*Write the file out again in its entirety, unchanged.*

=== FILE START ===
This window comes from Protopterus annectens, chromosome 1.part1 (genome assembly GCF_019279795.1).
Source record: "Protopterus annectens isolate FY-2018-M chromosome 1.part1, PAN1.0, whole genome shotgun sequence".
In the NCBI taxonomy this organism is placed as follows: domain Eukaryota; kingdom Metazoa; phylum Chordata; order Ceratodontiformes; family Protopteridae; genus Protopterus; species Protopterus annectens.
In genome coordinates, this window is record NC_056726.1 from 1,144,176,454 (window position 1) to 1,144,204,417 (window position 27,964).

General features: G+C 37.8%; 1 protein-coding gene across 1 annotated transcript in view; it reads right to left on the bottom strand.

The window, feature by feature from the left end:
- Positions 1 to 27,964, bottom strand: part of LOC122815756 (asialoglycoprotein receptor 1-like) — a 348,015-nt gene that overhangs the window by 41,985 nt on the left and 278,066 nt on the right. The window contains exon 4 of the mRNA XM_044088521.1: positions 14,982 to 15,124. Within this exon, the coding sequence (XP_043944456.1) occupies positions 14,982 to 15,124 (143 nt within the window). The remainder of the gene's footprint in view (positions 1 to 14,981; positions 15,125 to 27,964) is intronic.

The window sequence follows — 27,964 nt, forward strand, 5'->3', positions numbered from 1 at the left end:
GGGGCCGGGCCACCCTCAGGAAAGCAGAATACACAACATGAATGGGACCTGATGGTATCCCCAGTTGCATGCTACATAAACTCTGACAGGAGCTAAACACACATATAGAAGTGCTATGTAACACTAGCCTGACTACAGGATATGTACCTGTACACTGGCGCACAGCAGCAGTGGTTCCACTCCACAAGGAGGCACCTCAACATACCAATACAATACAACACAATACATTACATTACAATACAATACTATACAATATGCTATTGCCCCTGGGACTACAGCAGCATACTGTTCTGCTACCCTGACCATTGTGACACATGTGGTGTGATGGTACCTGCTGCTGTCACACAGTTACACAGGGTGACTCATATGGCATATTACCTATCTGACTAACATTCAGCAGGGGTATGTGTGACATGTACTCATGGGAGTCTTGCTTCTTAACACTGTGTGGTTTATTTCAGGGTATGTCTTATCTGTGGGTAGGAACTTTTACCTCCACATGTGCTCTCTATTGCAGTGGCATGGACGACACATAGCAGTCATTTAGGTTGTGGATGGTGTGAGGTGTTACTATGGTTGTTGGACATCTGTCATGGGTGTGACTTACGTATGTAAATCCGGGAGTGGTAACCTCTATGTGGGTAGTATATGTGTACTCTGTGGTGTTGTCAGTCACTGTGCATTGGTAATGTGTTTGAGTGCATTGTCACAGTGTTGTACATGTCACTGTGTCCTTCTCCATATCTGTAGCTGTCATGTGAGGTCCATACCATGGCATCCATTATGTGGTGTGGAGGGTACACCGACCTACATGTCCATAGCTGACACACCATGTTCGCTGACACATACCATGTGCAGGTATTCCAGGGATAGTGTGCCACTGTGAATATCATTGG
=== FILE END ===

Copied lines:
This window comes from Protopterus annectens, chromosome 1.part1 (genome assembly GCF_019279795.1).
Source record: "Protopterus annectens isolate FY-2018-M chromosome 1.part1, PAN1.0, whole genome shotgun sequence".
In the NCBI taxonomy this organism is placed as follows: domain Eukaryota; kingdom Metazoa; phylum Chordata; order Ceratodontiformes; family Protopteridae; genus Protopterus; species Protopterus annectens.
In genome coordinates, this window is record NC_056726.1 from 1,144,176,454 (window position 1) to 1,144,204,417 (window position 27,964).

General features: G+C 37.8%; 1 protein-coding gene across 1 annotated transcript in view; it reads right to left on the bottom strand.

The window, feature by feature from the left end:
- Positions 1 to 27,964, bottom strand: part of LOC122815756 (asialoglycoprotein receptor 1-like) — a 348,015-nt gene that overhangs the window by 41,985 nt on the left and 278,066 nt on the right. The window contains exon 4 of the mRNA XM_044088521.1: positions 14,982 to 15,124. Within this exon, the coding sequence (XP_043944456.1) occupies positions 14,982 to 15,124 (143 nt within the window). The remainder of the gene's footprint in view (positions 1 to 14,981; positions 15,125 to 27,964) is intronic.

The window sequence follows — 27,964 nt, forward strand, 5'->3', positions numbered from 1 at the left end:
GGGGCCGGGCCACCCTCAGGAAAGCAGAATACACAACATGAATGGGACCTGATGGTATCCCCAGTTGCATGCTACATAAACTCTGACAGGAGCTAAACACACATATAGAAGTGCTATGTAACACTAGCCTGACTACAGGATATGTACCTGTACACTGGCGCACAGCAGCAGTGGTTCCACTCCACAAGGAGGCACCTCAACATACCAATACAATACAACACAATACATTACATTACAATACAATACTATACAATATGCTATTGCCCCTGGGACTACAGCAGCATACTGTTCTGCTACCCTGACCATTGTGACACATGTGGTGTGATGGTACCTGCTGCTGTCACACAGTTACACAGGGTGACTCATATGGCATATTACCTATCTGACTAACATTCAGCAGGGGTATGTGTGACATGTACTCATGGGAGTCTTGCTTCTTAACACTGTGTGGTTTATTTCAGGGTATGTCTTATCTGTGGGTAGGAACTTTTACCTCCACATGTGCTCTCTATTGCAGTGGCATGGACGACACATAGCAGTCATTTAGGTTGTGGATGGTGTGAGGTGTTACTATGGTTGTTGGACATCTGTCATGGGTGTGACTTACGTATGTAAATCCGGGAGTGGTAACCTCTATGTGGGTAGTATATGTGTACTCTGTGGTGTTGTCAGTCACTGTGCATTGGTAATGTGTTTGAGTGCATTGTCACAGTGTTGTACATGTCACTGTGTCCTTCTCCATATCTGTAGCTGTCATGTGAGGTCCATACCATGGCATCCATTATGTGGTGTGGAGGGTACACCGACCTACATGTCCATAGCTGACACACCATGTTCGCTGACACATACCATGTGCAGGTATTCCAGGGATAGTGTGCCACTGTGAATATCATTGG